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Which of these examples is correct, and why?

(1) The first, second, and the third.

(2) The United States, European Union, and the United Kingdom.

OR

(1) The first, the second, and the third.

(2) The United States, the European Union, and the United Kingdom.

I have read and heard all of these sentences before. Are they all correct?

2 Answers 2

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To be consistent, either use the definite article the in front of each example or only at the start of the sentence.

It's merely a question of style. (Some writers would insert a comma before and as well.)

The first, second and third. Or
The first, the second and the third.

The United States, European Union and United Kingdom. Or
The United States, the European Union and the United Kingdom.

Which style you prefer might be influenced by the context. This is a question of judgement rather than a rule:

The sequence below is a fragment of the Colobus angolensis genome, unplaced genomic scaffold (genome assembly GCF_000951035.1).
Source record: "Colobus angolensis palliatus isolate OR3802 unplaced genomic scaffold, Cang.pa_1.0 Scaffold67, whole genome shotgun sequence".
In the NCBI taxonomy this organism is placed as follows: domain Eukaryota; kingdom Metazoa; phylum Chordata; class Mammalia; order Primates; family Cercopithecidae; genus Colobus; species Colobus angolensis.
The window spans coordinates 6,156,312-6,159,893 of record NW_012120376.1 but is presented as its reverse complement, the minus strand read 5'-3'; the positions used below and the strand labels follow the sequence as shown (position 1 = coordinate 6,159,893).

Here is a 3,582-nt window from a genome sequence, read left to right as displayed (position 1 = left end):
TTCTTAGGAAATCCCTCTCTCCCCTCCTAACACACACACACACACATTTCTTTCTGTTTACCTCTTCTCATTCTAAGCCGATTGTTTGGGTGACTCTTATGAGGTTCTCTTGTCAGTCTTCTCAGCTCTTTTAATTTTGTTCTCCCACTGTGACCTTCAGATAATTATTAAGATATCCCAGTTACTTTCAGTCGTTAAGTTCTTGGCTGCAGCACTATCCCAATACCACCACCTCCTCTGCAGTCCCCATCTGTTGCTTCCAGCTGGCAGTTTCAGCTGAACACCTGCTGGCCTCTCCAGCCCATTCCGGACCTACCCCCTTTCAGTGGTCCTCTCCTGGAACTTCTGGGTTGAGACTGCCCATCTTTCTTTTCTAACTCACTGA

The votes were cast by the US, the EU and the UK.
They criticised the US, EU and UK among other delegations.

The first, second and third places all went to new competitors.
The judges were impressed by the entries from X school and awarded them not only the first prize, but the second and the third as well.

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This is what I think about tone, not correctness:

For (1) I would want "the" either first only or all three times, not first and last.

To my ear (2) requires "the" each time since each of the three political entities is a collection. Saying just "United Kingdom" sounds wrong to me.

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